Not long ago, I was sharing breakfast with a group of women, each a leader in her field. Around the table sat a CEO of a large hospital, a principal, a high school and grade school teacher and me. The CEO said that she was doing a talk about leadership and she was interested in what we thought about the topic.
She posed this question: “What is a leader? What do they expect from those they lead and what do the followers expect from them?” We queried her further and suggested that education leadership was different than leadership found in business. “Don’t educators teach the future business people?” she asked. “Do educators provide a leadership example in their classrooms or their school? If that’s so, then what is it?”
Her questions got me thinking and reading. Words like visionary, engager, innovator, motivator, communicator, inspirer, facilitator and advisor populate every blog post and article I read about leadership. Through the course of my reading, I found a quote by John Adams, the sixth president of the United States. He described leadership this way: “If your actions inspire others to dream more, learn more, do more, and become more, you are a leader.” Isn’t this the essence of what an educator truly is?
Leaders encourage risk-taking
Kevin Baxter in Changing the Ending (National Catholic Educational Association: 2011) declares education leaders “must have our eyes on the future. We are not meant to be static, but rather models for lifelong learning that we aim to inculcate in our students.” A leader sees and understands the future even if that future is just tomorrow. He/she begins the process of getting other folks to walk the path to that future. The leader who walks to the future, though it might be just a “tomorrow,” takes a step and creates a path upon which others can follow.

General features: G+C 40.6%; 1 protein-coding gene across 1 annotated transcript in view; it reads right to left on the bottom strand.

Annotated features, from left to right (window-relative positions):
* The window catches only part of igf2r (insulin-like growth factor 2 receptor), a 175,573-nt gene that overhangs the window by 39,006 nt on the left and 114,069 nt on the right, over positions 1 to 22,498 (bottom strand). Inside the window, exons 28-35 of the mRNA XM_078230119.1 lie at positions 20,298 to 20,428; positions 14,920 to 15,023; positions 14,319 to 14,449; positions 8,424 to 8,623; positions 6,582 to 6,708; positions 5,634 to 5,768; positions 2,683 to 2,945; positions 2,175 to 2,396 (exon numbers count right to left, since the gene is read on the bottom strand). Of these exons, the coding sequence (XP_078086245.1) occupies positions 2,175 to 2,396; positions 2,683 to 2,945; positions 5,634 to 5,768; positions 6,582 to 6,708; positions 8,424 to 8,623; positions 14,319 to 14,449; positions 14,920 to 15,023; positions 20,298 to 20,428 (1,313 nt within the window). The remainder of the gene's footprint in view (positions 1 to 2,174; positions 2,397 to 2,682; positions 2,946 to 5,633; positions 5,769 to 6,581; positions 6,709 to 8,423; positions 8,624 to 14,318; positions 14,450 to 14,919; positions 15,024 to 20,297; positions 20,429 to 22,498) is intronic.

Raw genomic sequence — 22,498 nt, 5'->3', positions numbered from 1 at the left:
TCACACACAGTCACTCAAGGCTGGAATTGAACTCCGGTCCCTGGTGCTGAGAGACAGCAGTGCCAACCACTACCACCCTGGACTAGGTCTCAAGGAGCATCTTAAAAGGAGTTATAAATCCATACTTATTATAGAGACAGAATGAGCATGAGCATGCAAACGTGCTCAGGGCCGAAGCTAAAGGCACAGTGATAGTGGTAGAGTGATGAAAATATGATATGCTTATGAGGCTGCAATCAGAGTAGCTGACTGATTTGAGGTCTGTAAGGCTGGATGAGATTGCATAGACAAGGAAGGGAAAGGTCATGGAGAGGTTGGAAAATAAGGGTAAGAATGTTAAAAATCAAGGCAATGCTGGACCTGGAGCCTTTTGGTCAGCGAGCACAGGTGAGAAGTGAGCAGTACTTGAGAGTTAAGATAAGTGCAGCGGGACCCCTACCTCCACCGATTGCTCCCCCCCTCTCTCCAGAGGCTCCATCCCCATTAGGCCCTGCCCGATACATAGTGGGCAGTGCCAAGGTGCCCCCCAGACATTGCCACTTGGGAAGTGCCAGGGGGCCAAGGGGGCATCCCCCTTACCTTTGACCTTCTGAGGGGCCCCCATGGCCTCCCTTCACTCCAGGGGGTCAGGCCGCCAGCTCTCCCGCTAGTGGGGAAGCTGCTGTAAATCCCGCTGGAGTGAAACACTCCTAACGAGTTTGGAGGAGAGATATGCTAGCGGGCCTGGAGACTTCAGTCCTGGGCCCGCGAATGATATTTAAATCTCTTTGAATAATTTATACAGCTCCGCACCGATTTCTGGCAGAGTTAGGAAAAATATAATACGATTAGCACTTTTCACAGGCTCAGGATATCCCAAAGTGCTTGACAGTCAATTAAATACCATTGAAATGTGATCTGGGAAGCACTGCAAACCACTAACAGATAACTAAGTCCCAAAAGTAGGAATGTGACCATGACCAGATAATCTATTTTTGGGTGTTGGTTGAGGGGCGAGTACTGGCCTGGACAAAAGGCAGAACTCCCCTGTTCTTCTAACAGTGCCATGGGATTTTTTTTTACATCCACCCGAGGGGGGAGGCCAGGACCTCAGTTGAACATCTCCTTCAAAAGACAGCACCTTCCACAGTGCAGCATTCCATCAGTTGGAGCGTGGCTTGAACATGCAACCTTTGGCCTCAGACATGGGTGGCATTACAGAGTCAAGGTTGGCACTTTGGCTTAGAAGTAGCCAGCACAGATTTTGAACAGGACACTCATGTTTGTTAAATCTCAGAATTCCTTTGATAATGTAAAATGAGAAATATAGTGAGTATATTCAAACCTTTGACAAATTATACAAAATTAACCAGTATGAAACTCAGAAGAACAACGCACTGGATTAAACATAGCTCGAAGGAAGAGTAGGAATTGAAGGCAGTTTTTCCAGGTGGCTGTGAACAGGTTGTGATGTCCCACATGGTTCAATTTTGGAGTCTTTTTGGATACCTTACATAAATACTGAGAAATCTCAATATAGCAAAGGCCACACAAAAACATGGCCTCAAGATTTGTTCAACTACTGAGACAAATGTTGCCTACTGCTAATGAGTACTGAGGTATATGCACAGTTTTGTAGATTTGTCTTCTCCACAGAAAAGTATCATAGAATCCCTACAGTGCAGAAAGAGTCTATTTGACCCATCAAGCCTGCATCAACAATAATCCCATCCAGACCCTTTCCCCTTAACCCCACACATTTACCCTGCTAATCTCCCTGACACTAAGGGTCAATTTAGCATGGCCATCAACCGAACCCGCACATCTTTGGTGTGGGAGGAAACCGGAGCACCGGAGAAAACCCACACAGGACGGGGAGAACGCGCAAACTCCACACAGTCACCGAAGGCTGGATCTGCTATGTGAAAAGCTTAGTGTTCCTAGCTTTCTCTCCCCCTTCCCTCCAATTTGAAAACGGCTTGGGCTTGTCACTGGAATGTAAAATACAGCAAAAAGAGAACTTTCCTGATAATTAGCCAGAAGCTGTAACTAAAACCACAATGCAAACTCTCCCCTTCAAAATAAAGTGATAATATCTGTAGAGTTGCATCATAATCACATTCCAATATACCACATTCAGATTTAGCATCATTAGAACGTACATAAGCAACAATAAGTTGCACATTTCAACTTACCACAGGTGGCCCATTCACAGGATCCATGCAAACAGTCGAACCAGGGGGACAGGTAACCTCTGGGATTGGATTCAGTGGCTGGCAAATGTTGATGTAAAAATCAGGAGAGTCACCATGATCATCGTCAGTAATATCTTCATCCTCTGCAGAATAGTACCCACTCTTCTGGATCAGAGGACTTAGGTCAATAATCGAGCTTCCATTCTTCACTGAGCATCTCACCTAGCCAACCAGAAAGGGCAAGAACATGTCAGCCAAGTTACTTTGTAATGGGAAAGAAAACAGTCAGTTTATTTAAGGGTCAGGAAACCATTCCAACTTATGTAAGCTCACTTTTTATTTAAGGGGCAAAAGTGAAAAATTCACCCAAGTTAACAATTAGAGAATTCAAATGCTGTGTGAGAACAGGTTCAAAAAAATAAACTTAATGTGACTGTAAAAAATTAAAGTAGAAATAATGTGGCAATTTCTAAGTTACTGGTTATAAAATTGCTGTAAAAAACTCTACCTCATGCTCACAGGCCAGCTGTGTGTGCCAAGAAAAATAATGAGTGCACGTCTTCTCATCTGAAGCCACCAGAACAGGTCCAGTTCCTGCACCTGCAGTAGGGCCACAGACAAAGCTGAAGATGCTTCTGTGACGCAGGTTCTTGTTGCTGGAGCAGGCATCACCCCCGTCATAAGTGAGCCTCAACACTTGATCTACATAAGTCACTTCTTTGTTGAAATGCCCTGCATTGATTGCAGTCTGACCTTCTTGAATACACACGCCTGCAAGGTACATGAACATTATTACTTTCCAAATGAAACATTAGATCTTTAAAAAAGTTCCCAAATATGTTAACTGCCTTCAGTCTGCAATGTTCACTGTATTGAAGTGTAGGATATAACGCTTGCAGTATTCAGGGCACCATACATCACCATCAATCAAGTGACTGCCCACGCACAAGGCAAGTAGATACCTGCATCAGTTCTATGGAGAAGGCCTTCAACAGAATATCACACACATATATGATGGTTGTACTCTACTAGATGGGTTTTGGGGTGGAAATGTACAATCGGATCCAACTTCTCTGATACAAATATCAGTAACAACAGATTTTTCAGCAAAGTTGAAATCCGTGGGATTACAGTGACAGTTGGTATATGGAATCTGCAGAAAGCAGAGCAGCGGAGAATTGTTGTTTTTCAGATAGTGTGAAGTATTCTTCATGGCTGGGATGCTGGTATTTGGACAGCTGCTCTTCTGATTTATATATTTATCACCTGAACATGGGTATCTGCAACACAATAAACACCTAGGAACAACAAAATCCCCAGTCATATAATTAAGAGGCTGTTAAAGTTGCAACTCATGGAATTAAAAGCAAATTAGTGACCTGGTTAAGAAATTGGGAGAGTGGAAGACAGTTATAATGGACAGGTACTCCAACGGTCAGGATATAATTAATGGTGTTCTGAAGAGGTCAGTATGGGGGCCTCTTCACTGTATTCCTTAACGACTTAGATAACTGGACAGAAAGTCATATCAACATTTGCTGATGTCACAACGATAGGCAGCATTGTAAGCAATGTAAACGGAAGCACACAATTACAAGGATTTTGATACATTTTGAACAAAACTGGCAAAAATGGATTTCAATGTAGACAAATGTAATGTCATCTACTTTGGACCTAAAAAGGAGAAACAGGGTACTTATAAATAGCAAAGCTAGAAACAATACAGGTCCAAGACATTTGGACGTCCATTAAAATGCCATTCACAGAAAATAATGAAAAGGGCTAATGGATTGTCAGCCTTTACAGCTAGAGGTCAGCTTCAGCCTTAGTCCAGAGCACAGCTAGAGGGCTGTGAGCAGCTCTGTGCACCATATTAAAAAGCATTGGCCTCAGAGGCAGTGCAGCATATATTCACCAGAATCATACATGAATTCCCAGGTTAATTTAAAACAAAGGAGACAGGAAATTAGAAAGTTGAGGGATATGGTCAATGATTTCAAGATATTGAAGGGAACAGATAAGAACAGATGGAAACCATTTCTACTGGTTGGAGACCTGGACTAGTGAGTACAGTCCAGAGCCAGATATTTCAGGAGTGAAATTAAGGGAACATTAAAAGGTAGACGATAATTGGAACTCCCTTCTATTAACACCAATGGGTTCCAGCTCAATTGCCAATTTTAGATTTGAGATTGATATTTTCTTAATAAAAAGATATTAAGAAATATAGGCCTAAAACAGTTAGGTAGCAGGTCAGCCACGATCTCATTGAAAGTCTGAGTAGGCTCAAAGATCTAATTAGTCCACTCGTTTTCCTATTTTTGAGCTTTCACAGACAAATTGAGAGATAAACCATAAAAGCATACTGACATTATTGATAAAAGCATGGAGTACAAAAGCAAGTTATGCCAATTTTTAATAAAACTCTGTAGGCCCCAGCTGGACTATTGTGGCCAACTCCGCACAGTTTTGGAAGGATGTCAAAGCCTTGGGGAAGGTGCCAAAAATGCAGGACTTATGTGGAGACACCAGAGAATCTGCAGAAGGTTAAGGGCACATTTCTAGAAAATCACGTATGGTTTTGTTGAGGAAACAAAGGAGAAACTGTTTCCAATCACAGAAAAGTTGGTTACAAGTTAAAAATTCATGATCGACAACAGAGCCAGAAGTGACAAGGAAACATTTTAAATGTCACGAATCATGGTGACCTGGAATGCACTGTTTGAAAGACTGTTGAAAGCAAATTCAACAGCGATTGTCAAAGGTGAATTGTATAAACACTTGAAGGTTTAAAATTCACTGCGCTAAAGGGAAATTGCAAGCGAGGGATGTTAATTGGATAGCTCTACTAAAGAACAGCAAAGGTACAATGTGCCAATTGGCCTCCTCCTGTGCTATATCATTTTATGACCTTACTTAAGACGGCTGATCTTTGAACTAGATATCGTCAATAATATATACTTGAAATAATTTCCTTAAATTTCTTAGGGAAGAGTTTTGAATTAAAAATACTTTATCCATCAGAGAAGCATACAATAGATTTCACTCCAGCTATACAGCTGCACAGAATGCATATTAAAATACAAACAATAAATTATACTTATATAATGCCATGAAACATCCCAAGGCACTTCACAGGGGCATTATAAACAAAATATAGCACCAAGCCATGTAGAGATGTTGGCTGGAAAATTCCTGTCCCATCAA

By simply taking a step forward, a leader encourages risk taking, not only personally, but also by those who look to the leader for guidance or inspiration. The gamble of “stepping out into the unknown” causes growth not only within the leader but also among the followers. The attempts at forward movement don’t even have to be successful to be a learning experience. Some of my greatest times of personal learning have come out of an experience that was absolutely a failure. Lessons are learned, and if we are mindful and fortunate, we don’t repeat our mistakes.
As effective leaders do what they are called to do, they look back and support their followers. This support generates energy and gives the group strength to keep moving forward. I have seen this kind of leadership among those who mentor new teachers and assist them to find their voice and their gifts in the classroom. I have seen this in educators who take a reluctant learner and set their soul on fire with love of learning through their personal interest.
Followers, in turn, expect a certain quality of presence or engagement from their leaders. This creates a relationship that acknowledges weaknesses and encourages strengths. It pushes both leaders and followers to work harder to accomplish the goal set before them and at the same time provides room for compassion and empathy.